Corresponding Author: Andrew J. Einstein, MD, PhD, Division of Cardiology, Department of Medicine, Columbia University Medical Center, New York–Presbyterian Hospital, 622 W 168th St, PH 10-203, New York, NY 10032 (andrew.einstein@columbia.edu).

Published Online: December 28, 2015. doi:10.1001/jamainternmed.2015.7102.

Author Contributions: Drs Mercuri and Einstein had full access to all the data in the study and take responsibility for the integrity of the data and the accuracy of the data analysis.

Study concept and design: Mercuri, Pascual, Rehani, Paez, Einstein.

Acquisition, analysis, or interpretation of data: Mercuri, Pascual, Mahmarian, Shaw, Rehani, Einstein.

Drafting of the manuscript: Mercuri, Pascual, Shaw, Einstein.

Critical revision of the manuscript for important intellectual content: All authors.

Statistical analysis: Mercuri, Einstein.

Obtained funding: Einstein.

Administrative, technical, or material support: Mercuri, Pascual, Mahmarian, Paez, Einstein.

Study supervision: Pascual, Shaw, Paez, Einstein.

Conflict of Interest Disclosures: Dr Einstein reported receiving institutional research grants to Columbia University for other research from GE Healthcare, Philips Healthcare, Spectrum Dynamics, and Toshiba America Medical Systems. No other disclosures were reported.

Funding/Support: This study was supported by the International Atomic Energy Agency (IAEA), the Margaret Q. Landenberger Research Foundation in memory of A. Donny Strosberg, PhD, and the Irving Scholars Program.

Role of the Funder/Sponsor: Drs Pascual, Rehani, and Paez contributed as noted above. The other sponsors had no role in the design and conduct of the study; collection, management, analysis, and interpretation of the data; preparation, review, or approval of the manuscript; and decision to submit the manuscript for publication.

Group Information: The INCAPS Investigators Group includes executive committee members A. J. Einstein (chair), T. N. B. Pascual (IAEA project lead), D. Paez (IAEA section head), M. Dondi (IAEA section head); N. Better, S.E. Bouyoucef, G. Karthikeyan, R. Kashyap, V. Lele, F. Mut, V. P. C. Magboo, J. J. Mahmarian, M. Mercuri, M. M. Rehani, and J. V. Vitola, and regional coordinators E. Alexanderson (Latin America), A. Allam (Africa and Middle East), M. H. Al-Mallah (Middle East), N. Better (Oceania), S. E. Bouyoucef (Africa), H. Bom (East Asia), A. Flotats (Europe), S. Jerome (United States), P. A. Kaufmann (Europe), V. Lele (South Asia), O. Luxenburg (Israel), J. Mahmarian (North America), L. J. Shaw (North America), S. R. Underwood (United Kingdom), and J. Vitola (Latin America). Members by region include W. Amouri, H. Essabbah, S. S. Gassama, K. B. Makhdomi, G. I. E. El Mustapha, N. El Ouchdi, N. Qaïs, N. Soni, and W. Vangu (Africa); R. M. Abazid, B. Adams, V. Agarwal, M. A. Alfeeli, N. Alnafisi, L. Bernabe, G. G. Bural, T. Chaiwatanarat, J. M. Chandraguptha, G. J. Cheon, I. Cho, A. S. Dogan, M. Eftekhari, A. Frenkel, I. Garty, S. George, P. Geramifar, H. Golan, S. Habib, R. Hussain, H. Im, H-J. Jeon, T. Kalawat, W. J. Kang, F. Keng, A. Klaipetch, P. G. Kumar, J. Lee, W. W. Lee, I. Lim, C. M. M. Macaisa, G. Malhotra, B. R. Mittal, M. H. Mohammad, P. Mohan, I. D. Mulyanto, D. Nariman, U. N. Nayak, K. Niaz, G. Nikolov, J. M. Obaldo, E. Ozturk, J. M. Park, S. Park, C. D. Patel, H. K. Phuong, A. P. Quinon, T. R. Rajini, Y. Saengsuda, J. Santiago, H. B. Sayman, A. S. Shinto, V. Sivasubramaniyan, M. H. Son, P. Sudhakar, G. M. S. Syed, N. Tamaki, K. Thamnirat, T. Thientunyakit, S. Thongmak, D. N. Velasco, A. Verma, U. Vutrapongwatana, Y. Wang, K. S. Won, Z. Yao, T. Yingsa-nga, R. Yudistiro, K. T. Yue, and N. Zafrir (Asia); S. C. Adrian, D. Agostini, S. Aguadé, G. Armitage, M. Backlund, M. Backman, M. Baker, M. T. Balducci, C. Bavelaar, M. Berovic, F. Bertagna, R. Beuchel, A. Biggi, G. Bisi, R. Bonini, A. Bradley, L. Brudin, I. Bruno, E. Busnardo, R. Casoni, A. Choudhri, C. Cittanti, R. Clauss, D. C. Costa, M. Costa, K. Dixon, M. Dziuk, N. Egelic, I. Eriksson, G. Fagioli, D. B. de Faria, L. Florimonte, A. Francini, M. French, E. Gallagher, I. Garai, O. Geatti, D. Genovesi, L. Gianolli, A. Gimelli, E. del Giudice, S. Halliwell, M. J. Hansson, C. Harrison, F. Homans, F. Horton, D. Jędrzejuk, J. Jogi, A. Johansen, H. Johansson, M. Kalnina, M. Kaminek, A. Kiss, M. Kobylecka, M. Kostkiewicz, J. Kropp, R. Kullenberg, T. Lahoutte, O. Lang, Y. H. Larsson, M. Lázár, L. Leccisotti, N. Leners, O. Lindner, R. W. Lipp, A. Maenhout, L. Maffioli, C. Marcassa, B. Martins, P. Marzullo, G. Medolago, J. B. Meeks, C. G. Mendiguchía, S. Mirzaei, M. Mori, B. Nardi, S. Nazarenko, K. Nikoletic, R. Oleksa, T. Parviainen, J. Patrina, R. Peace, C. Pirich, H. Piwowarska-Bilska, S. Popa, V. Prakash, V. Pubul, L. Puklavec, S. Rac, M. Ratniece, S. A. Rogan, A. Romeo, M. Rossi, D. Ruiz, N. Sabharwal, B. G. Salobir, A. I. Santos, S. Saranovic, A. Sarkozi, R. P. Schneider, R. Sciagra, S. Scotti, Z. Servini, L. R. Setti, S.-Å. Starck, D. Vajauskas, J. Veselý, A. Vieni, A. Vignati, I. M. Vito, K. Weiss, D. Wild, and M. Zdraveska-Kochovska (Europe); R. N. Agüro, N. Alvarado, C. M. Barral, M. Beretta, I. Berrocal, J. F. Batista Cuellar, T.-M. Cabral Chang, L. O. Cabrera Rodríguez, J. Canessa, G. Castro Mora, A. C. Claudia, G. F. Clavelo, A. F. Cruz Jr, F. F. Faccio, K. M. Fernández, J. R. Gomez Garibo, U. Gonzalez, P. González, M. A. Guzzo, J. Jofre, M. Kapitán, G. Kempfer, J. L. Lopez, T. Massardo, I. Medeiros Colaco, C. T. Mesquita, M. Montecinos, S. Neubauer, L. M. Pabon, A. Puente, L. M. Rochela Vazquez, J. A. Serna Macias, A. G. Silva Pino, F. Z. Tártari Huber, A. P. Tovar, L. Vargas, and C. Wiefels (Latin America); A. Aljizeeri, R. J. Alvarez, D. Barger, W. Beardwood, J. Behrens, L. Brann, D. Brown, H. Carr, K. Churchwell, G. A. Comingore, J. Corbett, M. Costello, F. Cruz, T. Depinet, S. Dorbala, M. Earles, F. P. Esteves, E. Etherton, R. J. Fanning Jr, J. Fornace, L. Franks, H. Gewirtz, K. Gulanchyn, C.-L. Hannah, J. Hays, J. Hendrickson, J. Hester, K. Holmes, S. Jerome, A. Johnson, C. Jopek, H. Lewin, J. Lyons, C. Manley, J. Meden, S. Moore, W. H. Moore, V. Murthy, R. Nace, D. Neely, L. Nelson, O. Niedermaier, D. Rice, R. Rigs, K. Schiffer, E. Schockling, T. Schultz, T. Schumacker, B. Sheesley, A. Sheikh, B. Siegel, A. M. Slim, J. Smith, M. Szulc, N. Tanskersley, P. Tilkemeier, G. D. Valdez, R. Vrooman, D. Wawrowicz, and D. E. Winchester (North America); and A. Alcheikh, B. Allen, E. Atkins, J. Bevan, C. Bonomini, J. Christiansen, L. Clack, E. Craig, H. Dixson, I. Duncan, S. Fredericks, S. Gales, R. Hampson, T. Hanley, K. Hartcher, J. Hassall, B. Kelley, S. Kelly, T. Kidd, T. de Kort, G. Larcos, W. Macdonald, C. McGrath, E. Murdoch, S. O’Malley, M. O’Rourke, M. Pack, R. Pearce, R. Praehofer, S. Ramsay, L. Scarlett, K. Smidt, F. Souvannavong, K. Taubman, G. Taylor, K. Tse, S. Unger, and J. Weale (Oceania).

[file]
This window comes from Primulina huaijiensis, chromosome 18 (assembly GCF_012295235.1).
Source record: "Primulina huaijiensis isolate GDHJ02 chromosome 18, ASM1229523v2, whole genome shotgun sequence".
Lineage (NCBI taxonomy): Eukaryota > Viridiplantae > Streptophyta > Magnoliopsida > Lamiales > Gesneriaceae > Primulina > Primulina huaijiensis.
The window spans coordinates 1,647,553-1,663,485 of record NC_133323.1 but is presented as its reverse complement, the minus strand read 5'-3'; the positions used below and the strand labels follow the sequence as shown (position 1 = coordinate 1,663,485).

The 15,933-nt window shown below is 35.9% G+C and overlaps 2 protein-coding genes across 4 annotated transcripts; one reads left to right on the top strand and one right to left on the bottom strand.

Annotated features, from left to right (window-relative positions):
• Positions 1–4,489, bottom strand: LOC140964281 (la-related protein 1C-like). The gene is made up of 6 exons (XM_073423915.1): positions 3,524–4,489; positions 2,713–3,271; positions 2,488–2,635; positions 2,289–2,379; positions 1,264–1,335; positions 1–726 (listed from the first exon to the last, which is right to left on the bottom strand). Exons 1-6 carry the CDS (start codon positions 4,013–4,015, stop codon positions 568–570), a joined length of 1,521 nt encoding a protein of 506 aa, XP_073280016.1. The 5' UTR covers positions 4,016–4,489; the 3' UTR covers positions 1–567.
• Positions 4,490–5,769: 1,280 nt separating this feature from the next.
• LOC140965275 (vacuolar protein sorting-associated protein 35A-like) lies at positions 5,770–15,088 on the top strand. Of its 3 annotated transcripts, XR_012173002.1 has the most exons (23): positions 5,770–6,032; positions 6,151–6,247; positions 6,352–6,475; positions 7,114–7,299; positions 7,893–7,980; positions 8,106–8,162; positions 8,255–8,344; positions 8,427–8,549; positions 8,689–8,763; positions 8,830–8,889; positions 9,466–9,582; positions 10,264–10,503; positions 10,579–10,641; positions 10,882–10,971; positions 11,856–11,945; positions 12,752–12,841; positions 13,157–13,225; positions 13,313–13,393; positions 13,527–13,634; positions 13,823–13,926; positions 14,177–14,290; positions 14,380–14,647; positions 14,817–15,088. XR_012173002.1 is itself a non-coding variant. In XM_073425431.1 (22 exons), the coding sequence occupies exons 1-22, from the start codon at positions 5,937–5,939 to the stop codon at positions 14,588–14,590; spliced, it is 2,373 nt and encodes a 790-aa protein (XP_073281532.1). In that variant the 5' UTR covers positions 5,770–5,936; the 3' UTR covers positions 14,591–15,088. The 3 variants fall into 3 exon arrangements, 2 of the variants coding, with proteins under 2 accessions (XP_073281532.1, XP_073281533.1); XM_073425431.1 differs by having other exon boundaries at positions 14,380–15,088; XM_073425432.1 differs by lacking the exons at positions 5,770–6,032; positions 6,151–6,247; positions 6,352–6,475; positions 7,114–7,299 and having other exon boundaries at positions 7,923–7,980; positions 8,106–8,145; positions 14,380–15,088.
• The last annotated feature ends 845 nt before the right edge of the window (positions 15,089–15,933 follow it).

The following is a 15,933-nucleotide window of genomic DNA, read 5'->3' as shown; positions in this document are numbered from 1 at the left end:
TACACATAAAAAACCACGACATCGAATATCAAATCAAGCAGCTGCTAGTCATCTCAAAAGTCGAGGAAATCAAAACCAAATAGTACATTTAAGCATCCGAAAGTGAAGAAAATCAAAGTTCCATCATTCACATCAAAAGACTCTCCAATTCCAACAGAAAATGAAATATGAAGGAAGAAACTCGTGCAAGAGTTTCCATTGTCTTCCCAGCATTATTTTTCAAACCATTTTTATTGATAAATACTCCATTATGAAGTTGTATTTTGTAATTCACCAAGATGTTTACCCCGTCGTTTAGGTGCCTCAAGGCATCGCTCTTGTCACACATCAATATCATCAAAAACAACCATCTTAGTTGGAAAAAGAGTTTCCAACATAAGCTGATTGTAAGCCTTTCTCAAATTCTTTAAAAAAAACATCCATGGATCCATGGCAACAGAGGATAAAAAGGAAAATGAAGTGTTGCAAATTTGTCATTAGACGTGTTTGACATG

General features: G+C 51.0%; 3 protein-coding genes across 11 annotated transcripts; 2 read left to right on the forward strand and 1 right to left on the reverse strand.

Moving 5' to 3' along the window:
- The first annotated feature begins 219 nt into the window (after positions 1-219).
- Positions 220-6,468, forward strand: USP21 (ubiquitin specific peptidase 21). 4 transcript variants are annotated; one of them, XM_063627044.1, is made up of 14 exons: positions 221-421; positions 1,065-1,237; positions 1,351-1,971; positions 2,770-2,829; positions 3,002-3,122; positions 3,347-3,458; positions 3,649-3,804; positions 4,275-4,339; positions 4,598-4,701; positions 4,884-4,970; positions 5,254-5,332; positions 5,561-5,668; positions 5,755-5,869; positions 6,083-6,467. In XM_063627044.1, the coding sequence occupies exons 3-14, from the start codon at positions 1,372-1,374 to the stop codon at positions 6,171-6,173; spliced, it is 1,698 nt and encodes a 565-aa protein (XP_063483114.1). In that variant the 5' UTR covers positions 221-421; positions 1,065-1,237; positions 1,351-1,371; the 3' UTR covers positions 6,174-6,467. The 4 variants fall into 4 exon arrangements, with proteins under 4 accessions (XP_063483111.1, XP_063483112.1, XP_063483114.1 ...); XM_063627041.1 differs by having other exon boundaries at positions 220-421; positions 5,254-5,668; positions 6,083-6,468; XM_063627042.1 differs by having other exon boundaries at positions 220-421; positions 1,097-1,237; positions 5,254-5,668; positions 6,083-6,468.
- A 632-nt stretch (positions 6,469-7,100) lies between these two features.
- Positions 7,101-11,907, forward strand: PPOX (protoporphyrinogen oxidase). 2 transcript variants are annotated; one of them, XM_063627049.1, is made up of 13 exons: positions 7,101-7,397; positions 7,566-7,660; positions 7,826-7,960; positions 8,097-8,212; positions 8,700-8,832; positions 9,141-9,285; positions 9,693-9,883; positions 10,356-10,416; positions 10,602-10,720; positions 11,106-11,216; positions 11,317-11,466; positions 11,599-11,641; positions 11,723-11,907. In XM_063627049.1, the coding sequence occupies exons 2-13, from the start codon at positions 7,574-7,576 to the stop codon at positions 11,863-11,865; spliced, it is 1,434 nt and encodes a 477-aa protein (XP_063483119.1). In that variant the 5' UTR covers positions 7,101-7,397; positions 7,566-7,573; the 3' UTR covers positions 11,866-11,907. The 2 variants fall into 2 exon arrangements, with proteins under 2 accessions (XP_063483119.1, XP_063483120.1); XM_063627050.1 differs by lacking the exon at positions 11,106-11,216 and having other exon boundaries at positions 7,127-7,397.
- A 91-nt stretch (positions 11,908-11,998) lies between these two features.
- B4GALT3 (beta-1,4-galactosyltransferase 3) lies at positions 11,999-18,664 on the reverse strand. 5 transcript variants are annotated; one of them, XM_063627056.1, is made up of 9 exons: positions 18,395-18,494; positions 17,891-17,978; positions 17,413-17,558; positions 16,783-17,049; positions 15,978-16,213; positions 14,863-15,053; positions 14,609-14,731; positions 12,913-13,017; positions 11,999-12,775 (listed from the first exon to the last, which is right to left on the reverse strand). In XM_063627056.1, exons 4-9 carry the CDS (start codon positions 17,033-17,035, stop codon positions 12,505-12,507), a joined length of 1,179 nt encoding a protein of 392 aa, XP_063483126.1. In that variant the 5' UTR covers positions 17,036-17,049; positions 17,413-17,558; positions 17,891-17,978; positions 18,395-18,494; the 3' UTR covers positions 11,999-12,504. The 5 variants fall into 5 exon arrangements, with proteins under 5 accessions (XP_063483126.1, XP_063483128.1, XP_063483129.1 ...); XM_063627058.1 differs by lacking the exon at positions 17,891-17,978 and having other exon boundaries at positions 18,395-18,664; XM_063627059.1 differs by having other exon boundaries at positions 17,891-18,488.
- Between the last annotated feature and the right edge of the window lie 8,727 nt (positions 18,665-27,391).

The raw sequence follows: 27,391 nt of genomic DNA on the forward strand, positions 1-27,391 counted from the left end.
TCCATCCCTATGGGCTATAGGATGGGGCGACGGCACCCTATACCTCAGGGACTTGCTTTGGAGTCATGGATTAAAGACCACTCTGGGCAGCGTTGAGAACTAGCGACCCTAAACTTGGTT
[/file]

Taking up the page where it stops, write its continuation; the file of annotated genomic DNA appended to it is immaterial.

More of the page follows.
Additional Contributions: João Vitola, MD, PhD, Quanta Diagnóstico & Terapia, Curitiba, Brazil, Ganesan Karthikeyan, MBBS, MD, DM, Department of Cardiology, All India Institute of Medical Sciences, New Delhi, and Ravi Kashyap, MD, and Maurizio Dondi, MD, Section of Nuclear Medicine and Diagnostic Imaging, Division of Human Health, IAEA, Vienna, Austria, reviewed the manuscript. They received no compensation for this role. We thank the INCAPS executive committee, regional coordinators, and investigators group. Investigators group members were compensated for their time and effort involved in data collection.

References
1.
Jaarsma  C, Leiner  T, Bekkers  SC,  et al.  Diagnostic performance of noninvasive myocardial perfusion imaging using single-photon emission computed tomography, cardiac magnetic resonance, and positron emission tomography imaging for the detection of obstructive coronary artery disease: a meta-analysis. J Am Coll Cardiol. 2012;59(19):1719-1728.PubMedArticle
2.
Udelson  JE, Beshansky  JR, Ballin  DS,  et al.  Myocardial perfusion imaging for evaluation and triage of patients with suspected acute cardiac ischemia: a randomized controlled trial. JAMA. 2002;288(21):2693-2700.PubMedArticle
3.
Einstein  AJ, Pascual  TNB, Mercuri  M,  et al; INCAPS Investigators Group.  Current worldwide nuclear cardiology practices and radiation exposure: results from the 65 country IAEA Nuclear Cardiology Protocols Cross-Sectional Study (INCAPS). Eur Heart J. 2015;36(26):1689-1696.PubMedArticle
4.
Einstein  AJ, Tilkemeier  P, Fazel  R, Rakotoarivelo  H, Shaw  LJ; American Society of Nuclear Cardiology.  Radiation safety in nuclear cardiology: current knowledge and practice: results from the 2011 American Society of Nuclear Cardiology member survey. JAMA Intern Med. 2013;173(11):1021-1023.PubMedArticle
5.
Cerqueira  MD, Allman  KC, Ficaro  EP,  et al.  Recommendations for reducing radiation exposure in myocardial perfusion imaging. J Nucl Cardiol. 2010;17(4):709-718.PubMedArticle
6.
International Atomic Energy Agency. Nuclear Cardiology: Its Role in Cost Effective Care. Vienna, Austria: International Atomic Energy Agency; 2012. IAEA Human Health Series 18.